3rd Edition People
*Have less issue with the Mind's Eye
*Have less issue with GM's making calls
*Like more skills
*Prefer more character options

4th Edition People 
*Like faster play with clearer rules
*Like less rolls 
*Dislike heal-bot Clerics and linear Fighters
*Like more teamwork
*Like less locked in rolls

It seems to me the major disconnect between these two groups is how much they value:

1.  fast, clear play without argument vs more free form game play 
2.  If each encounter should find the party "fresh" vs a slow drain of a party's resources
3.  Equalizing the classes vs giving everyone a nitch/style
4.  Minds Eyes style vs Grid Map style of combat

Would you disagree?  Are there any other major divides between the two groups?



I belive you are missing something.

Dm's role and character place into the world.

For the character 4th edition gives as an assumption that your character is special, he is a hero, well above common people. In 3rd edition this is false. And is even less true going in previous edition.

As for the dm I cannot say well, given the very short experience I had with fourth edition, yet from what I read the game relied more on good dungeon master to make the game run well, that's something good for me.
Based on the threads I've seen, the main difference between 3e players and 4e players is that 3e players think Vancian magic is good and 4e players want it to die in a fire.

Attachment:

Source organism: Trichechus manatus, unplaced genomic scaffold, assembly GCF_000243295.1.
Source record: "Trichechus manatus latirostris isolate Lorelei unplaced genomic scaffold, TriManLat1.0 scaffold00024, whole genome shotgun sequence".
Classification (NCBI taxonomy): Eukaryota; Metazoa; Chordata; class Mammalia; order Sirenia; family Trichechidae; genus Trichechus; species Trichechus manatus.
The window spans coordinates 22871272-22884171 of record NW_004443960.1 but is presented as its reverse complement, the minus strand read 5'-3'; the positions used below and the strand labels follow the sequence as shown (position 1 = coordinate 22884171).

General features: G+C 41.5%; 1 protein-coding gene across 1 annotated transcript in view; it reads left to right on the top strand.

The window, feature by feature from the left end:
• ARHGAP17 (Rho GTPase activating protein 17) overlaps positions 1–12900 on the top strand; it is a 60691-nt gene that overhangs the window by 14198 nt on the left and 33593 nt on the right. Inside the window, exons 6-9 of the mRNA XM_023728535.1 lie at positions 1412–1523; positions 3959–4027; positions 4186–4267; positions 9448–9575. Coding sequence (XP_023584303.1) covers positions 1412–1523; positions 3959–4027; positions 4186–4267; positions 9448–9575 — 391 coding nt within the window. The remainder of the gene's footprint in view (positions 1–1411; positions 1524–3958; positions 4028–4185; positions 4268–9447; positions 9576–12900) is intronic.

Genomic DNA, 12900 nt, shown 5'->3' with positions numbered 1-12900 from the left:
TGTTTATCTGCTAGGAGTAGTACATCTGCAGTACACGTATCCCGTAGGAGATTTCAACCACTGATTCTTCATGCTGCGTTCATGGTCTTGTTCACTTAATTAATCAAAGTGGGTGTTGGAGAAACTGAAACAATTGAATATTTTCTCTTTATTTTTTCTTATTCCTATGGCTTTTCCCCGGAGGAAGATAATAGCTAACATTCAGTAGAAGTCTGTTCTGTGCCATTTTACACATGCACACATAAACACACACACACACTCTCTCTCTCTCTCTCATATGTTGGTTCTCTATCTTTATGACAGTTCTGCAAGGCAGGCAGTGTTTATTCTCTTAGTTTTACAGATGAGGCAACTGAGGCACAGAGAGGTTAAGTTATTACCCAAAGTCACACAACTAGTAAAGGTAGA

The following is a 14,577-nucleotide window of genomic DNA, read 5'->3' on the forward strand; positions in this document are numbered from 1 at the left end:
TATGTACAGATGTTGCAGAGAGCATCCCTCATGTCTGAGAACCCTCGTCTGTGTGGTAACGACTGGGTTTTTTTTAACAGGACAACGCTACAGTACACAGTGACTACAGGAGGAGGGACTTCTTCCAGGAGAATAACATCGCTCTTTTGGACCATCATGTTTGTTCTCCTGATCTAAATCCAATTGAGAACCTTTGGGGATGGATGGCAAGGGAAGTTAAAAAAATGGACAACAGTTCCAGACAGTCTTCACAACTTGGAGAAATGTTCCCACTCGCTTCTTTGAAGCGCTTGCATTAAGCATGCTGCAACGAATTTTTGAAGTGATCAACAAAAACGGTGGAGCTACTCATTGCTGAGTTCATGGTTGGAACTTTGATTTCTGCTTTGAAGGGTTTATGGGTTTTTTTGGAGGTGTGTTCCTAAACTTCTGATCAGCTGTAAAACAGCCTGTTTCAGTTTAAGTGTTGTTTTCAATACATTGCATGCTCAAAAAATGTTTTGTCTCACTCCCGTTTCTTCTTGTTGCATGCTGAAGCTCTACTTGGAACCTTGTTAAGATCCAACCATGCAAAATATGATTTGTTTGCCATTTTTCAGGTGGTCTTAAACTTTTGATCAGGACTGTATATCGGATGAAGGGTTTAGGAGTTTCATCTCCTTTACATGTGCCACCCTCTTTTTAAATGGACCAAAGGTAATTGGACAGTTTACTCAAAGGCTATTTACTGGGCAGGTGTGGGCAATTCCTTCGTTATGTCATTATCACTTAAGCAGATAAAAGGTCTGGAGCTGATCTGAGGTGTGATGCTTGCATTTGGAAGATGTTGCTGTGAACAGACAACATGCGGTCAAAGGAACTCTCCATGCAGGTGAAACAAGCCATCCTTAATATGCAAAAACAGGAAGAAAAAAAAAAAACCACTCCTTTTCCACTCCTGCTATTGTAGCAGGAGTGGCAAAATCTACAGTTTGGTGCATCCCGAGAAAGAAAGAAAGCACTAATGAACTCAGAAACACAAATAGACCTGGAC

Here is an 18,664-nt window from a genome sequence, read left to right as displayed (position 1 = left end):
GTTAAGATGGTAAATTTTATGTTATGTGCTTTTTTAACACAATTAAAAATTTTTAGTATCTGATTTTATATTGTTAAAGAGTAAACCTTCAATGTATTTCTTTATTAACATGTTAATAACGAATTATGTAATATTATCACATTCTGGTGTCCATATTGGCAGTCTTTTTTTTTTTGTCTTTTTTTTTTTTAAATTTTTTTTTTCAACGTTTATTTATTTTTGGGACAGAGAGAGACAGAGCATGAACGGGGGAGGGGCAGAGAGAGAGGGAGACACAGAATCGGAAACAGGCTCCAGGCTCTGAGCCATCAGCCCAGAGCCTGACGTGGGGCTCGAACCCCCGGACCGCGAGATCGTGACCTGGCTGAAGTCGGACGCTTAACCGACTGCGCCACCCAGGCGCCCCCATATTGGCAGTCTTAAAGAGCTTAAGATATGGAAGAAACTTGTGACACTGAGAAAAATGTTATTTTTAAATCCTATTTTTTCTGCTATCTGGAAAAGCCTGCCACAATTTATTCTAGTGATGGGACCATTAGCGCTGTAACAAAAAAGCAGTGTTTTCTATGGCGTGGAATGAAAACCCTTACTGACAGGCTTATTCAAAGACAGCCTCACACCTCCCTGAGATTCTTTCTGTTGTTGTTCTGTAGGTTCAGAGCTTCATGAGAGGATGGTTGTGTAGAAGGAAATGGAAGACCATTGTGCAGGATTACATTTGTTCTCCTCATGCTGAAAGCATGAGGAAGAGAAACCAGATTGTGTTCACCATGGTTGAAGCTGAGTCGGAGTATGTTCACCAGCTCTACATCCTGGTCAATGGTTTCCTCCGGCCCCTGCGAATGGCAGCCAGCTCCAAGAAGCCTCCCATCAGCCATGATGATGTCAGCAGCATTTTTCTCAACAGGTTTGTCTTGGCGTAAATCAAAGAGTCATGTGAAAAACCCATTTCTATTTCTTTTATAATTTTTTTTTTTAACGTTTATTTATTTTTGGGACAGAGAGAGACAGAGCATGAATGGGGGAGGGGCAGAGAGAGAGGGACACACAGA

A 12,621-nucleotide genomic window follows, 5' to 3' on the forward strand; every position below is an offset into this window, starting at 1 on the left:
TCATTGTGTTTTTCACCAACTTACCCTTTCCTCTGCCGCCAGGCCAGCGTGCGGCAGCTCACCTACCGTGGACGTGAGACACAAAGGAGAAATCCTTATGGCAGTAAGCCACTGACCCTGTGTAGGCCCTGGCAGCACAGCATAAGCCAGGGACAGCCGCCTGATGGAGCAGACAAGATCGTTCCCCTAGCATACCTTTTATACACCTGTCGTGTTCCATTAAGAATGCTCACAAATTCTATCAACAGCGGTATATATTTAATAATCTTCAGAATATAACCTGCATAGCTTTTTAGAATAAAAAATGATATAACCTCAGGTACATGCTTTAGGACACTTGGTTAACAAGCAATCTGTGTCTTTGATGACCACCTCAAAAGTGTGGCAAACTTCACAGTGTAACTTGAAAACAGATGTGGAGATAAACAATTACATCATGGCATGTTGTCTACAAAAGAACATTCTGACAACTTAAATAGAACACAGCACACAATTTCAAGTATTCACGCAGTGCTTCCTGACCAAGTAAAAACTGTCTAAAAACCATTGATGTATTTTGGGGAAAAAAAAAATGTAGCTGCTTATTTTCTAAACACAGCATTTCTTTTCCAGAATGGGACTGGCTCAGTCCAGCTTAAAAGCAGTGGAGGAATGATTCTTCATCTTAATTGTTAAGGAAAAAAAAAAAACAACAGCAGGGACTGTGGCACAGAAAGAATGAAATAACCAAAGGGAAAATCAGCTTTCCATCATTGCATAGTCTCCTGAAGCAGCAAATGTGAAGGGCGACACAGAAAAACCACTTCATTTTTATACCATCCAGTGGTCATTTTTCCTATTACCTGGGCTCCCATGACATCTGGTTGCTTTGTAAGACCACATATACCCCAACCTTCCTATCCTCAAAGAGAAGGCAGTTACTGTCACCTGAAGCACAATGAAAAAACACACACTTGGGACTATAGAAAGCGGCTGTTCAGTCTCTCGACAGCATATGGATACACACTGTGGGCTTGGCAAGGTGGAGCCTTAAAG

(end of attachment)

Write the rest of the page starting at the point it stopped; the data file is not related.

I think the real divide is between 1E/2E and 3.5/PF/4E-- rules-light, very mortal characters of the traditional races and classes vs. heavily customizable, heroic characters of possibly more exotic classes and especially races. These seem like fundamental differences to me, while the 3vs4 conflicts are more like disagreements in how to express similar types of characters, IMO.



I guess that is possible, but I recall playing some pretty crazy things in 2nd edition too, you just had to open up a few more of the optional handbooks.  Just off the top of my head I can think of a lot of Planescape, Spell Jammer and Dark Sun material that all had some pretty exotic stuff you could play as or customize you class with.  Maybe I just wasn't playing enough Forgotten Realms and Greyhawk in 2e but that isn't how I recall second edition at all.

Although slightly off subject you have me curious, would you perhaps care to elaborate on your POV and how it applies to 5th?
Based on the threads I've seen, the main difference between 3e players and 4e players is that 3e players think Vancian magic is good and 4e players want it to die in a fire.


Allow me to disagree, I am a strong supporter of 3rd edition, yet I do not like vancian magic. Even If when I compare it to 4th edition magic I find it wanderfull.